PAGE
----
Understanding the why of Nuart was and is one of the most compelling things about it. I remember gleefully discovering that one of the principal sponsors behind 2017 and 2018 was Aberdeen Assets Management/Standard Life Aberdeen, an investment company managing over £500 billion in liquid capital. This little nugget of information is almost impossible to discover now. The sponsorship is only visible in older versions of the Nuart website and has been scrubbed, though cache versions on google search prove a page used to exist, from Standard Life Aberdeen’s site. It’s always important to find out and remember, even if the involvement of a faceless multibillion pound asset management firm is completely innocent, the kinds of interests behind these local art projects.

For some more information on that subject, we can refer back to the article in the Independent. Therein we are introduced to Adrien Watson: CEO of Aberdeen Inspired. Aberdeen Inspired appears to be a kind of parallel city council made up of business interests in the CBD, albeit one that’s accountable only to its dark alliance of bookies and vape shops. Inspired levies mandatory payments from businesses in its BID (business improvement district) with the stated goal ofreinvigorating’ the city’. It’s listed as one of Nuart’s ‘Delivery Partners’, alongside the city council itself, for both 2018 and 2019.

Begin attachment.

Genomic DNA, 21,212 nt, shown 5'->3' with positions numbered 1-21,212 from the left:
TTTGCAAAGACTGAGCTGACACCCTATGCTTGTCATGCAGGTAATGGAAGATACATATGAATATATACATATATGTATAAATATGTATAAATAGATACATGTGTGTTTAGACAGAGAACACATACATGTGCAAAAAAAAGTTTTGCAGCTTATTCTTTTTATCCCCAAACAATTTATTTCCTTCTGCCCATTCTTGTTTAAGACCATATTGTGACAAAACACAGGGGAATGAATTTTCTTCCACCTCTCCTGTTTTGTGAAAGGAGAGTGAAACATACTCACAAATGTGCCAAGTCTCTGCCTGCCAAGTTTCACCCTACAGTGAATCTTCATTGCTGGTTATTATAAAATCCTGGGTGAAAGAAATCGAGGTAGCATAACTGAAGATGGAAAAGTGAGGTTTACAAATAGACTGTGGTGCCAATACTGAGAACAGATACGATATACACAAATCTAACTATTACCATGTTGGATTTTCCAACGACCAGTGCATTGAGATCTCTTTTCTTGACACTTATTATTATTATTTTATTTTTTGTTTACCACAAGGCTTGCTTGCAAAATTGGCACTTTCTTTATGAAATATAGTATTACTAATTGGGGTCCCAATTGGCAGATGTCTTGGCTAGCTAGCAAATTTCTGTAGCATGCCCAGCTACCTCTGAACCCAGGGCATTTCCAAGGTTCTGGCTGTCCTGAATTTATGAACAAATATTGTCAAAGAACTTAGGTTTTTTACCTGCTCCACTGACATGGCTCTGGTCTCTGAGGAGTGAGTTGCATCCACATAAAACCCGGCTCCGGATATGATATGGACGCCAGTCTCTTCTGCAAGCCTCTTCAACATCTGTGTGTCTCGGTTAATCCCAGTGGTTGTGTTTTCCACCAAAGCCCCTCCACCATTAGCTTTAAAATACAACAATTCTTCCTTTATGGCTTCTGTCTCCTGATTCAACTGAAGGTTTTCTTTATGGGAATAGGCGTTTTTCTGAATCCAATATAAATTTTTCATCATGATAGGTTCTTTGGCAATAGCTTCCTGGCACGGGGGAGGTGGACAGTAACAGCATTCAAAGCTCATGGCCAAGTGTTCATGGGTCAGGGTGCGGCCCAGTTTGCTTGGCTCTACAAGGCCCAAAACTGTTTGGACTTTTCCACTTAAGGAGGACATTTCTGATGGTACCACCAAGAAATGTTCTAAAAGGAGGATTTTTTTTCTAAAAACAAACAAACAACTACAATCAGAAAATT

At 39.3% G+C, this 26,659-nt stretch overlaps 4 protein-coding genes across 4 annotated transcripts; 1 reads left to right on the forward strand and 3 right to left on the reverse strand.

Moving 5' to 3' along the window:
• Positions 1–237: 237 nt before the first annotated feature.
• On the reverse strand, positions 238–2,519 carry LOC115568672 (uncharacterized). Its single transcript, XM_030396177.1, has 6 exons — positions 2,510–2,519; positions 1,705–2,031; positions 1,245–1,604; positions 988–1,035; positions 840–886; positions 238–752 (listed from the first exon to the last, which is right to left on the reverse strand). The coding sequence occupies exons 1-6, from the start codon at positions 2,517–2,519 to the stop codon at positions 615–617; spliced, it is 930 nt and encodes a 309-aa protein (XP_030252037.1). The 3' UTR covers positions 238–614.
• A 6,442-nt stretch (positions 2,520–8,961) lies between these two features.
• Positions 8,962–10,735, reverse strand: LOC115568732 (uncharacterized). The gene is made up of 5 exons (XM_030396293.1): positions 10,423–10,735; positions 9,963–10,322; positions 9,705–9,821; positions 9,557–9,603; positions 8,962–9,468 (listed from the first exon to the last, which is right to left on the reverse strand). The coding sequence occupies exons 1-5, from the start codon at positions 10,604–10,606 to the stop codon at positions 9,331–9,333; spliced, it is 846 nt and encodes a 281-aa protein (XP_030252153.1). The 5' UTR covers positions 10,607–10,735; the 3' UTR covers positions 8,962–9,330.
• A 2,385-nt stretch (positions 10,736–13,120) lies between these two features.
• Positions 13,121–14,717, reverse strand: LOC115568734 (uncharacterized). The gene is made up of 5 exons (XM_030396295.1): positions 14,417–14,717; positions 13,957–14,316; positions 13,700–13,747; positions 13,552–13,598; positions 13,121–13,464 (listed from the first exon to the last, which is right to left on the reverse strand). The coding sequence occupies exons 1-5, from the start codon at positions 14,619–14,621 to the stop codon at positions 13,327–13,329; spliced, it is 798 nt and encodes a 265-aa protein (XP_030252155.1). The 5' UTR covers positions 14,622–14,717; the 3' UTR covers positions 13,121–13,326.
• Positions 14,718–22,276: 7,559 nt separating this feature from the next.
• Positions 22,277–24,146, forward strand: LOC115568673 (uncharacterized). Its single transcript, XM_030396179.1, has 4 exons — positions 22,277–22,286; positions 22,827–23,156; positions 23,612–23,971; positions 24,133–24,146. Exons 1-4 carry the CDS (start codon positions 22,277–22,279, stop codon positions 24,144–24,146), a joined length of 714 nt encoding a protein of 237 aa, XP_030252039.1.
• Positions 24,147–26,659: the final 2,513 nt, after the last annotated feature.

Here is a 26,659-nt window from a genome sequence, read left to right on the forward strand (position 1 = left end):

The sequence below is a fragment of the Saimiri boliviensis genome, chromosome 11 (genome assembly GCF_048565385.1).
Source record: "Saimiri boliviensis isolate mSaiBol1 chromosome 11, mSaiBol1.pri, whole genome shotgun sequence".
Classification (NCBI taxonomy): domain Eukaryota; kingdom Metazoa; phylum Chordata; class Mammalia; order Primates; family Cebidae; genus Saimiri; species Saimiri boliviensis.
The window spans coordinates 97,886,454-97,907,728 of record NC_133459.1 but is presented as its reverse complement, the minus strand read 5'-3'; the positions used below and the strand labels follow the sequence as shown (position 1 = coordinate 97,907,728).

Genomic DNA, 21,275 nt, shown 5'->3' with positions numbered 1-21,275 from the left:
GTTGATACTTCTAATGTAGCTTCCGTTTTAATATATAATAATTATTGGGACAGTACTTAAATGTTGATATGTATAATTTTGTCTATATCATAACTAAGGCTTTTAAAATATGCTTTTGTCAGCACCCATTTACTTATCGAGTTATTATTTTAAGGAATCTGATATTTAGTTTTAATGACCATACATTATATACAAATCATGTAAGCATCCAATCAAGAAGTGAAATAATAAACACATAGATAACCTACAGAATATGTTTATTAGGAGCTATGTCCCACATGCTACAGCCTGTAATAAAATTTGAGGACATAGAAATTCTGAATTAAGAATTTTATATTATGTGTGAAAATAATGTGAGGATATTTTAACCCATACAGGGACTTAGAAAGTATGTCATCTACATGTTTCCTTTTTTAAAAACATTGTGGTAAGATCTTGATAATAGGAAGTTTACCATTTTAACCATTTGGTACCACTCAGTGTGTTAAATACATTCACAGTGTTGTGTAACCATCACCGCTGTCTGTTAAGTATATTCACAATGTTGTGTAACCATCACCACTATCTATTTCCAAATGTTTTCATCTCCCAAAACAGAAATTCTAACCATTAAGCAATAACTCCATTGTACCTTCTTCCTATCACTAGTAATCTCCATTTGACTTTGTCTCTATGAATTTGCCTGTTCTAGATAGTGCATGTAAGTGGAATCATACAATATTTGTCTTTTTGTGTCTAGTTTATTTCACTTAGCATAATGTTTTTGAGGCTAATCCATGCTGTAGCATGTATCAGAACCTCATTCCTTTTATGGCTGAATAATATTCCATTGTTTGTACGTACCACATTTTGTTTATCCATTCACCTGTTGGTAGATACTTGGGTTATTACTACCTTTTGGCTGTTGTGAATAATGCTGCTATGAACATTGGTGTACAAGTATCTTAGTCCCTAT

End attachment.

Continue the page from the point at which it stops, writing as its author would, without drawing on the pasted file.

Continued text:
2019 itself brought nothing new to Nuart. The most recent offerings are a grab bag of slant looks at popular culture, makes-u-think inanity, and blandly instagrammable wall-murals. It’s these three constituencies that might, if taken together, form a Nuart house-style. Add to that exotic animals and conventionally attractive women in profile and you have the full measure of the oeuvre. Precious little here measure up to even HERAKUT’s original offering, let along achieving quality on its own terms.